Charleston walkabout 2016 queen st
Houses that look like this

Charleston walkabout 2016
Buildings like this

Arthur_Ravenel_Bridge
Bridge architecture like this

UNITARIAN CHURCH YARD, CHARLESTON, SC
Cemeteries like these

another-broken-egg-cafe
food like this

battery-park-cannon-sunrise5
History such as this

capers island sc
and beaches like this

However, life is funny and fickle and as fate would have it, we both had reasons to be in the city at the same time years after that fateful weekend. And we both knew ahead of time the other would be there too.

Running into each other Friday night on King Street was magical. One hug melted away years of what-ifs? Dinner of hamburgers and fries tasted like the most wonderful food on the planet. We made plans for Saturday to do some of the things we were unable to do together all those years ago… like wander around an aircraft carrier…

Flight deck on USS Yorktown
Flight deck on USS Yorktown

get up close and personal with airplanes

P1010031

and tour a decommissioned submarine, because you know, us history nerds  in the world have to stick together.

Life inside a submarine
Life inside a submarine

We also took a walk on the beach hand in hand, watched the sunrise over the Atlantic, and wrote our initials in the sand. Sure it was cold. After all, it IS January, but 40 degrees at sunrise in January is just about perfect.

2016 folly-beach-sc

And just like that, the weekend was over. We went our separate ways. Who knows what the future holds? Certainly not me, but at least I can say that I fell in love with Charleston again. The most negative memory of the city in my memory-bank has been removed and replaced by the most perfect weekend in recent memory.

Places are like that for me. Linked forever with memories of people and events and food, not just the scenery. Charleston and I have a rich, complicated history and while things are good now, like the most complex relationship with people, I expect it to be ever-changing, ebbing and flowing between love, languish, serenity, and hate.

Charleston walkabout 2016 ghost sign
Relationships are like ghost signs; evidence of their past are etched all over a city.

Enjoy this post? Look for other posts with the #weekendwanderlust tag.
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A letter to myself

Dear self,

Here are your tasks for 2016… It may seem like a lot right now, but you have an entire year + an extra day, so no whining*

  • You have a new job this year… so don’t suck at it… Also, do not kill anyone. [I kept the new job for a grand total of 6 months.  The environment was highly toxic, and for my own sanity, I left.   And I didn’t kill anyone… I call that a win]
  • Keep your shit together… organize your mail, email, and any other important communication and keep it that way for more than 3 nanoseconds.  Along those lines, keep your space organized. [Organization has been my nemesis since birth, but I try.  I call this one a draw]
  • Spend time with people who love you and believe in you.  [There have been more days than I care to count where the only words uttered from my mouth were LUCY! or CHRISTOPHER! I say this was a miserable failure. Going to school and working full-time in the evening make socializing harder than it needs to be]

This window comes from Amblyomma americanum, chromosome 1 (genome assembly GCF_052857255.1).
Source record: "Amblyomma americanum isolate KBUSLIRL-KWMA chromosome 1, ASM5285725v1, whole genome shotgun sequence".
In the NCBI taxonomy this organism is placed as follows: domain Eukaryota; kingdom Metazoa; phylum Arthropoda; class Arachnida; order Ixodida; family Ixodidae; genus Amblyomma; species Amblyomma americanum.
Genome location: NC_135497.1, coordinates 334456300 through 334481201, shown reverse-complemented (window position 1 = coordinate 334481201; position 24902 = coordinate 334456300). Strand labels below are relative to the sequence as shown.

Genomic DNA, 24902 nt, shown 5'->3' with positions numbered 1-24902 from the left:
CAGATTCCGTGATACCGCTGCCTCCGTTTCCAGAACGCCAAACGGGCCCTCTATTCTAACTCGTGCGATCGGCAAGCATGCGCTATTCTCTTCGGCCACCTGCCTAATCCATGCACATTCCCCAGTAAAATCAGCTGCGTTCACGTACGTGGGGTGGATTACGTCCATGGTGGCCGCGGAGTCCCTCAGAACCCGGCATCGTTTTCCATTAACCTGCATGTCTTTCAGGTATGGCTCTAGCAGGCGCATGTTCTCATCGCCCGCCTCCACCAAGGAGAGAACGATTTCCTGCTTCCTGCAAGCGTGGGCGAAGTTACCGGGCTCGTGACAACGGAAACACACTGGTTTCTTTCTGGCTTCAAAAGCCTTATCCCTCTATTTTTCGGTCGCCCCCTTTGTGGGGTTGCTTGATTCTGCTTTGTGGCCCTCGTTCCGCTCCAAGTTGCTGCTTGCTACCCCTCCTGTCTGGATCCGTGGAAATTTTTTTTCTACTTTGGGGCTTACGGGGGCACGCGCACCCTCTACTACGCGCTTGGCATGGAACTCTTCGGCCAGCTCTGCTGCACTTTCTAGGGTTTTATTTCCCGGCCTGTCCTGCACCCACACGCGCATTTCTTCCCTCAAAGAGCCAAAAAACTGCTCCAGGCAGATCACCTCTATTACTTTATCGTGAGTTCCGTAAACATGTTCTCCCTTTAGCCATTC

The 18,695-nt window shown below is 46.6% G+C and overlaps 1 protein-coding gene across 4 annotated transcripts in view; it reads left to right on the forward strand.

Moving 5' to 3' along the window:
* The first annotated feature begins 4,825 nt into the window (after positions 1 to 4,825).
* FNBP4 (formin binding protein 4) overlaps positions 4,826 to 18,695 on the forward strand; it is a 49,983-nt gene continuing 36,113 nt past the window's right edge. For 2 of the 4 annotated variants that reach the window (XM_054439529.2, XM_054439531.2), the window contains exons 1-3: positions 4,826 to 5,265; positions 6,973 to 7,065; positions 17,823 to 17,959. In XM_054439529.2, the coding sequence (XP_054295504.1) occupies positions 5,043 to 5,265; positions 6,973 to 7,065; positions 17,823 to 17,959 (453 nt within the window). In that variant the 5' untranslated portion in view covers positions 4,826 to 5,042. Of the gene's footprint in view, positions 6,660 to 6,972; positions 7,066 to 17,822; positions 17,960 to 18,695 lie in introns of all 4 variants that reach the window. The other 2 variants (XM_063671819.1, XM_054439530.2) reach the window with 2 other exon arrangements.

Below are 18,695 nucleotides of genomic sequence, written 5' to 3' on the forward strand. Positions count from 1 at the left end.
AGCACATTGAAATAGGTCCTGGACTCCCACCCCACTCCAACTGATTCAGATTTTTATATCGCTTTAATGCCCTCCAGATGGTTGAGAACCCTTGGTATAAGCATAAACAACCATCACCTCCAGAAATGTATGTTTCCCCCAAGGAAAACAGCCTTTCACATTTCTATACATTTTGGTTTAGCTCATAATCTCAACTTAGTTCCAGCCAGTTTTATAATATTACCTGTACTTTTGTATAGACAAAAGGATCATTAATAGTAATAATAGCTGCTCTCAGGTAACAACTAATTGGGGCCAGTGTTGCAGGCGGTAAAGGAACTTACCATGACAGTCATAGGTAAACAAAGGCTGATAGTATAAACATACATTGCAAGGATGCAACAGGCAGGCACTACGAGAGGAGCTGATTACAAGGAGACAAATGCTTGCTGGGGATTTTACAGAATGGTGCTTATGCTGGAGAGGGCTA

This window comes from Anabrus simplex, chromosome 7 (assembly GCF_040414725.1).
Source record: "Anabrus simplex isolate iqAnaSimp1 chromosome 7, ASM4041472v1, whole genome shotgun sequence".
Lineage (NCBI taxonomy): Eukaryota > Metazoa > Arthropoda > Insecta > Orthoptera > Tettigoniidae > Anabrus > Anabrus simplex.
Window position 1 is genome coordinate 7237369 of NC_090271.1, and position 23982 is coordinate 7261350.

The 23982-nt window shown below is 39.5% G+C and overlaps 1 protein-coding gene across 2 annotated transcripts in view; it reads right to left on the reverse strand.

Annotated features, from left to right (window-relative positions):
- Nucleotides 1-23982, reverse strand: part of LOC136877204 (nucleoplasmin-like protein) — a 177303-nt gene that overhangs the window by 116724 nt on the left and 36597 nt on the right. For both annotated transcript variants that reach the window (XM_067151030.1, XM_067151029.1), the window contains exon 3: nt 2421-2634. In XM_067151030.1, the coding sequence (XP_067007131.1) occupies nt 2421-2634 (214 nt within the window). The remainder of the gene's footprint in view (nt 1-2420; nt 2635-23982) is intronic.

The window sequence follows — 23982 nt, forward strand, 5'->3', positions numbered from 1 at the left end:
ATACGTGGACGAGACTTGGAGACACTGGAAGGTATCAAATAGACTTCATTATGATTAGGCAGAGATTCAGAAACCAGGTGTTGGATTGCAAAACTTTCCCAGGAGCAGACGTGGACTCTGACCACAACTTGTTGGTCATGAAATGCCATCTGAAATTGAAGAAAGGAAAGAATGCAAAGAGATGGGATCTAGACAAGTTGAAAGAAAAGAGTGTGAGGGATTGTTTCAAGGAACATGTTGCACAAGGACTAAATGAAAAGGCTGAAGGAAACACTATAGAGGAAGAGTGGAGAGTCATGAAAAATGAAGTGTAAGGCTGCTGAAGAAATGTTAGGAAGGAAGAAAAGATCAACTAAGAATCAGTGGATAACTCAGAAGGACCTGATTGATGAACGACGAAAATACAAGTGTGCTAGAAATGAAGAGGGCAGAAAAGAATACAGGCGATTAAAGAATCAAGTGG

• Acknowledge that some things are out of your control and above your pay grade.
  • Stop saying sorry when that’s not what you mean. (Acceptable times to apologize include: when you break something that’s not yours, when you hurt someone’s feelings accidentally, when you step on someone’s toe, etc.).  Stop apologizing for every.little.thing that goes on in life.  Not everything is your fault.
  • Take responsibility for your self… (Examples including finding a dentist, dealing with the DMV, investing in your future, ect).
  • When needed, remind yourself that you have a right to take up space whether that is on a trail or in a hospital room surrounded by physicians.  Do not be intimidated by others.
  • Be nice to yourself.
  • Don’t completely succumb to adulthood, but still try to pay bills on time. [Yay, another win.  I dance with patients in their rooms, play with therapy dogs, and generally try to have fun while working. Health is a serious business, but I don’t always have to be serious]
  • Re-define impossible.
  • Do that yoga push-up chataranga thing that currently makes you feel like you’re going to collapse and smash your nose on the ground.
  • Remember that you always, always, always have a choice. We choose our emotions.  Sure, there are situations which will frustrate you.  There will be times when you are disappointed, but being disappointed is a choice. Being frustrated is a choice. Smiling and laughing it off is a choice… On that note, choose smiling.
  • Try to see failure as a painful, but necessary part of success — not a mandate on your character. Try.
  • Keep getting stronger.
  • Embrace partial success. Embrace progress, even the very small, barely noticeable, infinitesimal progress.

Celebrate life.

Lots of love

me, december 30, 2015

PS:  read & re-read this letter as many times as necessary throughout the year.  If needed, print off this letter , carry it around with you, and read this letter any time you need encouragement.